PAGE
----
Scanning transmission electron microscopy (STEM) imaging experiments were conducted using an aberration-corrected (with double Cs corrector) FEI Titan Themis TEM 60–300 kV, equipped with Schottky X-FEG electron source and a monochromator to reduce the effect of chromatic aberrations. To minimize the effect of electron-beam-induced knock-on damage, a low acceleration voltage (80 kV) was used for all the experiments. The typical electron probe current was 20 pA. Images were acquired with Gatan high annular angular dark-field (HAADF) detector using 185-mm camera length which corresponds to a 49.5–198 mrad collection angle.
Multislice STEM image simulations were performed using the Dr. Probe software package44. The frozen phonon method was used with 30 variations per pixels and 64 displacements per atom. The resulting sampling rate was ~0.02 nm/pixel. The simulation parameters were chosen to be similar to the experimental conditions. The beam semi-convergence angle and HAADF detector angle was set to 21.2, 49.5–198 mrad, respectively. The source size was chosen to 0.05 nm and all the aberrations were set to zero. The result of STEM image simulation confirms that there is no degradation or structural modification of PtSe2 in the process of transfer (see Supplementary Note 9).
Our calculations were performed under the gradient-corrected, spin-orbit inclusive density-functional theory formalism, as implemented in VASP45,46. We treated the exchange and correlation effects at the PBE level47, but additionally verified the robustness of our results against the choice of the density functional (see Supplementary Note 10). The energy cutoff for the plane wave basis set was set to 500 eV. The integration over the Brillouin zone was carried out with the equivalent of 12 × 12 × 1 k-points per unit cell. These parameters were chosen after extensive convergence tests. During the geometry optimizations, the in-plane lattice constants and interlayer spacing for the bilayer systems were constrained to their experimental values of 3.73 and 5.08 Å, respectively, while atomic coordinates were relaxed until each residual component on the Hellmann–Feynman forces was lower than 0.01 eV Å−1. We modeled defective mono and bilayer PtSe2 by introducing a single Pt vacancy defect in an otherwise pristine 4 × 4 supercell containing 48 and 96 atoms, respectively, as such models host a Pt vacancy concentration of 14 × 1012 cm−2, very close to our experimental estimate of ~9 × 1012 cm−2. In Supplementary Note 10, we additionally show that our conclusions are insensitive to the size of the supercell. A vacuum region of 15Å was introduced to separate the periodic images.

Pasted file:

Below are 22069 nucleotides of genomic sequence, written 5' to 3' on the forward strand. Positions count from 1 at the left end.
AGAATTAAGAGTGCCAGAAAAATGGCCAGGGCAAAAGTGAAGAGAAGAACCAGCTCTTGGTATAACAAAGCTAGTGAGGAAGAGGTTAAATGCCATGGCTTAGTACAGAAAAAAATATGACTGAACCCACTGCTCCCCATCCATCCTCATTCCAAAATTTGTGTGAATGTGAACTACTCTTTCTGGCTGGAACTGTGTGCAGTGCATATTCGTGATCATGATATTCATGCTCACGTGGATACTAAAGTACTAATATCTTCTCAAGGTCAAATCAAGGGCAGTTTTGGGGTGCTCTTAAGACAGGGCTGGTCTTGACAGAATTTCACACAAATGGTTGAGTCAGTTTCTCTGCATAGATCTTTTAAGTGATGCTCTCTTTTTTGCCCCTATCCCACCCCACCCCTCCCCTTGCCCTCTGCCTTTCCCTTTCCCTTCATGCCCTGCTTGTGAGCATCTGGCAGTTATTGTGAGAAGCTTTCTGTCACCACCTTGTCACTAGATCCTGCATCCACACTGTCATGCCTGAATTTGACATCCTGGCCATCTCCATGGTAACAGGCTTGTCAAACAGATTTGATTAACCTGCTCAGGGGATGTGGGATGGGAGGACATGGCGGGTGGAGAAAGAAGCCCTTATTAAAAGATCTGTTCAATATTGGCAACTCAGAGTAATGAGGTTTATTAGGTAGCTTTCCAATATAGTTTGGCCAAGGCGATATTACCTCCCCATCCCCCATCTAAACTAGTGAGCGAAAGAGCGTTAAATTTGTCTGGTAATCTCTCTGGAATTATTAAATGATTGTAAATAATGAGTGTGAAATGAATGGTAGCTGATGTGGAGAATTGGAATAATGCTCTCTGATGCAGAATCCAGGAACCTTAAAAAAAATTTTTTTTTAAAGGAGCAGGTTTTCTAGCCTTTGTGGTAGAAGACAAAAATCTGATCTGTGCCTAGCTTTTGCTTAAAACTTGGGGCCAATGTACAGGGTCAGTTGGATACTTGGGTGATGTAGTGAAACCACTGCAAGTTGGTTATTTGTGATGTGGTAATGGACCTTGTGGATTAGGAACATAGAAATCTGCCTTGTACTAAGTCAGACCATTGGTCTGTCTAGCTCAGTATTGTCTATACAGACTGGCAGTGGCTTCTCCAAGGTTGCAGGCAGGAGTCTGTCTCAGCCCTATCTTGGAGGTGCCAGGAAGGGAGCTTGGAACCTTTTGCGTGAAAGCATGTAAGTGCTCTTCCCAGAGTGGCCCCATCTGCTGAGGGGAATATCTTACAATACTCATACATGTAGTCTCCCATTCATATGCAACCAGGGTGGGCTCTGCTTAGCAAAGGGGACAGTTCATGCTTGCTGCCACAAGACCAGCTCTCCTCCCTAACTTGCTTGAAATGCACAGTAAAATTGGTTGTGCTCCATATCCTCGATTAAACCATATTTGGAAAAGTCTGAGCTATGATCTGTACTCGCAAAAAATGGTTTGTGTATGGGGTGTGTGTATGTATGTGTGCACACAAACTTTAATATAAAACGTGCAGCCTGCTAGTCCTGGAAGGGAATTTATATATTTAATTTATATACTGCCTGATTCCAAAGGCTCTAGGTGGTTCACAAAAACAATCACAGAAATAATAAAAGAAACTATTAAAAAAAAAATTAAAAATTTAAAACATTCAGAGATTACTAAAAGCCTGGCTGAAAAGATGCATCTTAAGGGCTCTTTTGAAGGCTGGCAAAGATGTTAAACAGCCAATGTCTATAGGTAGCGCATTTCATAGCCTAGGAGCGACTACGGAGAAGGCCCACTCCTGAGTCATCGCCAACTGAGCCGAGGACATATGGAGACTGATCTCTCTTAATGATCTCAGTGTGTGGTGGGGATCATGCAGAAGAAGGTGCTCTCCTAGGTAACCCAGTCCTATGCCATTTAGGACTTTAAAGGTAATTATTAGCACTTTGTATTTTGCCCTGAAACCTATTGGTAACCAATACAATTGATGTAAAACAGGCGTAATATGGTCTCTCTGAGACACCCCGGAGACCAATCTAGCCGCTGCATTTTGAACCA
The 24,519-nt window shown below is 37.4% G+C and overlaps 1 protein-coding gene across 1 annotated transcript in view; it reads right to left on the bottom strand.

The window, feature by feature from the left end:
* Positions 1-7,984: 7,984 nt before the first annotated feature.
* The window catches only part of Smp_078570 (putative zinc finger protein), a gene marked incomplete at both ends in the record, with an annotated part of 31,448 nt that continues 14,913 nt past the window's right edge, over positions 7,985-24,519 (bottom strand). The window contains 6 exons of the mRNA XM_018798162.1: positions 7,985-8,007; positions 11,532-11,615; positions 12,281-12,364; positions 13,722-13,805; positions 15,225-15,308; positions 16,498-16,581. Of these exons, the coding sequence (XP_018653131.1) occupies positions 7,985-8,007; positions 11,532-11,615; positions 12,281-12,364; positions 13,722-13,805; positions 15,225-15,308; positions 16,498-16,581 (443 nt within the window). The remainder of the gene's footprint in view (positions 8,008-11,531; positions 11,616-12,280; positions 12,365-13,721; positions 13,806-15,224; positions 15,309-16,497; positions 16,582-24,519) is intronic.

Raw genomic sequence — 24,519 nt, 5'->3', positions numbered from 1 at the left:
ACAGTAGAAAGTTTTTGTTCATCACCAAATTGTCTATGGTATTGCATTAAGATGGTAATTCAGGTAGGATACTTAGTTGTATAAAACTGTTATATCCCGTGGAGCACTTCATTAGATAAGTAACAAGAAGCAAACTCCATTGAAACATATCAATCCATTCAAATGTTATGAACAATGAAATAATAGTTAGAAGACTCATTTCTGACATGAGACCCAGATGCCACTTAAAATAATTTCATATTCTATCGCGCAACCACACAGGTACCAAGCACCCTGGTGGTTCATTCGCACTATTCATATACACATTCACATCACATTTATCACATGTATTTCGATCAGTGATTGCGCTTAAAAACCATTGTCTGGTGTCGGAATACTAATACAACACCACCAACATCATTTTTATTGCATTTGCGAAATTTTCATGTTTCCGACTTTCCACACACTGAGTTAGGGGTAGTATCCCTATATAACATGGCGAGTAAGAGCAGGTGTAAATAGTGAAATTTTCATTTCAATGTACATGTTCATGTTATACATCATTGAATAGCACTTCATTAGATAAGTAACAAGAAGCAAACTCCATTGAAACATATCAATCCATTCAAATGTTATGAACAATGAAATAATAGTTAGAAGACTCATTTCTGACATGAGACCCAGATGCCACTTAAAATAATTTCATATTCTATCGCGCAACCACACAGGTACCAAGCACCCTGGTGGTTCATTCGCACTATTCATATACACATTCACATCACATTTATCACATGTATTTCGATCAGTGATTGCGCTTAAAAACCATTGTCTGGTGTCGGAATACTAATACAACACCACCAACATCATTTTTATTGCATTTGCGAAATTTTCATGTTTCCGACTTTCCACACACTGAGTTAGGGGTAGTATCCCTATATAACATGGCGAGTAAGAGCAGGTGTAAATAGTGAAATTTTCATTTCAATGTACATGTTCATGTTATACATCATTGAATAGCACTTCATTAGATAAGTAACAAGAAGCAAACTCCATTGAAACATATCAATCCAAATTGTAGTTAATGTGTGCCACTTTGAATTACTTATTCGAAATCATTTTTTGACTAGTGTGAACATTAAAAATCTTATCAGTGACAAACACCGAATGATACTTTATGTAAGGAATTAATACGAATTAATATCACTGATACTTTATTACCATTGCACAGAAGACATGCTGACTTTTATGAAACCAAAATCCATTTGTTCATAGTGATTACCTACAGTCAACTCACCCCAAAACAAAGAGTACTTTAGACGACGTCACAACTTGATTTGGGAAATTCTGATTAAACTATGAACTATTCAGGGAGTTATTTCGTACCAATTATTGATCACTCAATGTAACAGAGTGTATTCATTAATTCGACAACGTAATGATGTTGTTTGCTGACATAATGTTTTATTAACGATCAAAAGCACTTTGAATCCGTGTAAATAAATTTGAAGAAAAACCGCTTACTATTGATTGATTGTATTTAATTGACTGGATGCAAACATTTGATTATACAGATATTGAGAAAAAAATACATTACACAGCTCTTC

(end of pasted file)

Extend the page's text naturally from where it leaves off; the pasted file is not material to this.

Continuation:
The data that support the findings of this study are available from the corresponding author on reasonable request.
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We acknowledge the help of M. Lihter and A. Radenovic with sharing their recipe for the transfer of exfoliated 2D materials on TEM grids. We also acknowledge the help of N. Gasilova (ISIC) with ICP-MS characterization of PtSe2. We thank Z. Benes (CMI) for the help with electron-beam lithography and the Centre Interdisciplinaire de Microscopie Electronique (CIME) at EPFL for access to electron microscopes as well as R. Zamani for technical assistance with TEM imaging. A.A., C-Y.C., M.T., A.C., and A.K. would like to acknowledge support by the European Research Council (ERC, Grant 682332), Swiss National Science Foundation (Grant 175822), and Marie Curie-Sklodowska COFUND (grant 665667). A.K. acknowledges funding from the European Union’s Horizon 2020 research and innovation program under grant agreements No. 785219 and 881603 (Graphene Flagship). M.P. and O.V.Y. acknowledge support by the Swiss National Science Foundation (Grant 172543). First-principles calculations have been carried out at the Swiss National Supercomputing Centre (CSCS) under the projects s832 and s1008.
The authors declare no competing interests.
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Avsar, A., Cheon, CY., Pizzochero, M. et al. Probing magnetism in atomically thin semiconducting PtSe2. Nat Commun 11, 4806 (2020). https://doi.org/10.1038/s41467-020-18521-6